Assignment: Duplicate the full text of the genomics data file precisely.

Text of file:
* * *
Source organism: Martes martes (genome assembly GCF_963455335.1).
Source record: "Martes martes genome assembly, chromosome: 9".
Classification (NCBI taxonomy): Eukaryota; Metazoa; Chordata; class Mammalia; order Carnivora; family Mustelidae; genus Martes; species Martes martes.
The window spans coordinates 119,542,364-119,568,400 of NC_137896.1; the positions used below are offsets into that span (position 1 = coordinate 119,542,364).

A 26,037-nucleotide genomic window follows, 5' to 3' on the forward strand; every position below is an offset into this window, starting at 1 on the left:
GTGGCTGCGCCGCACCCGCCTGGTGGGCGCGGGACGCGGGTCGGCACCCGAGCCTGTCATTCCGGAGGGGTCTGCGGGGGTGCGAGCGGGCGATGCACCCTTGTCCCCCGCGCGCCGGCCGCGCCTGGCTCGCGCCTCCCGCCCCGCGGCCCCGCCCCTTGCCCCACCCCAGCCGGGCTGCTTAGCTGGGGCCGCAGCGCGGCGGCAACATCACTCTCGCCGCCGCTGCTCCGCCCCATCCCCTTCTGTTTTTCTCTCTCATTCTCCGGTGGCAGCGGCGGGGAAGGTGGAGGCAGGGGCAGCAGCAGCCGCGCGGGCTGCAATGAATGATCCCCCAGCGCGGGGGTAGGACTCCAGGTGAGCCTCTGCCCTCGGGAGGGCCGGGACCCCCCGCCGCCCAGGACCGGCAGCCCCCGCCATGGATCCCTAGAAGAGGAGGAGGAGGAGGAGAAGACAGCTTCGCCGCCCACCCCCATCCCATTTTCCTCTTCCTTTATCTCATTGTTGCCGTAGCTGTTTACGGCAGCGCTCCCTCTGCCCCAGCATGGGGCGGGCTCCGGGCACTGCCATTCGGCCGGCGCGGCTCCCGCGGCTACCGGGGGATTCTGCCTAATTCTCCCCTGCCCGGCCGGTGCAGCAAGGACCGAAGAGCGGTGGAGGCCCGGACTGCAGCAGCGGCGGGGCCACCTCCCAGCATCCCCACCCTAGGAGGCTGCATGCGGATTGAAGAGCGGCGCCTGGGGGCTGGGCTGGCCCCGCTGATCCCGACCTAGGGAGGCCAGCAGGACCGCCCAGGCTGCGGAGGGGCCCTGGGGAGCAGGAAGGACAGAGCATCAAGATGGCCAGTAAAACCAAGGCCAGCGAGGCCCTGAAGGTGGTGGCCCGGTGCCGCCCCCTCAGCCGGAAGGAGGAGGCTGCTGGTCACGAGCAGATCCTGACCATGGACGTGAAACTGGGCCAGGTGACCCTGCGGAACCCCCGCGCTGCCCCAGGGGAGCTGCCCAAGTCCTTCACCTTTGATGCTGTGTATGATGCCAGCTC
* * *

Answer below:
Source organism: Martes martes (genome assembly GCF_963455335.1).
Source record: "Martes martes genome assembly, chromosome: 9".
Classification (NCBI taxonomy): Eukaryota; Metazoa; Chordata; class Mammalia; order Carnivora; family Mustelidae; genus Martes; species Martes martes.
The window spans coordinates 119,542,364-119,568,400 of NC_137896.1; the positions used below are offsets into that span (position 1 = coordinate 119,542,364).

A 26,037-nucleotide genomic window follows, 5' to 3' on the forward strand; every position below is an offset into this window, starting at 1 on the left:
GTGGCTGCGCCGCACCCGCCTGGTGGGCGCGGGACGCGGGTCGGCACCCGAGCCTGTCATTCCGGAGGGGTCTGCGGGGGTGCGAGCGGGCGATGCACCCTTGTCCCCCGCGCGCCGGCCGCGCCTGGCTCGCGCCTCCCGCCCCGCGGCCCCGCCCCTTGCCCCACCCCAGCCGGGCTGCTTAGCTGGGGCCGCAGCGCGGCGGCAACATCACTCTCGCCGCCGCTGCTCCGCCCCATCCCCTTCTGTTTTTCTCTCTCATTCTCCGGTGGCAGCGGCGGGGAAGGTGGAGGCAGGGGCAGCAGCAGCCGCGCGGGCTGCAATGAATGATCCCCCAGCGCGGGGGTAGGACTCCAGGTGAGCCTCTGCCCTCGGGAGGGCCGGGACCCCCCGCCGCCCAGGACCGGCAGCCCCCGCCATGGATCCCTAGAAGAGGAGGAGGAGGAGGAGAAGACAGCTTCGCCGCCCACCCCCATCCCATTTTCCTCTTCCTTTATCTCATTGTTGCCGTAGCTGTTTACGGCAGCGCTCCCTCTGCCCCAGCATGGGGCGGGCTCCGGGCACTGCCATTCGGCCGGCGCGGCTCCCGCGGCTACCGGGGGATTCTGCCTAATTCTCCCCTGCCCGGCCGGTGCAGCAAGGACCGAAGAGCGGTGGAGGCCCGGACTGCAGCAGCGGCGGGGCCACCTCCCAGCATCCCCACCCTAGGAGGCTGCATGCGGATTGAAGAGCGGCGCCTGGGGGCTGGGCTGGCCCCGCTGATCCCGACCTAGGGAGGCCAGCAGGACCGCCCAGGCTGCGGAGGGGCCCTGGGGAGCAGGAAGGACAGAGCATCAAGATGGCCAGTAAAACCAAGGCCAGCGAGGCCCTGAAGGTGGTGGCCCGGTGCCGCCCCCTCAGCCGGAAGGAGGAGGCTGCTGGTCACGAGCAGATCCTGACCATGGACGTGAAACTGGGCCAGGTGACCCTGCGGAACCCCCGCGCTGCCCCAGGGGAGCTGCCCAAGTCCTTCACCTTTGATGCTGTGTATGATGCCAGCTC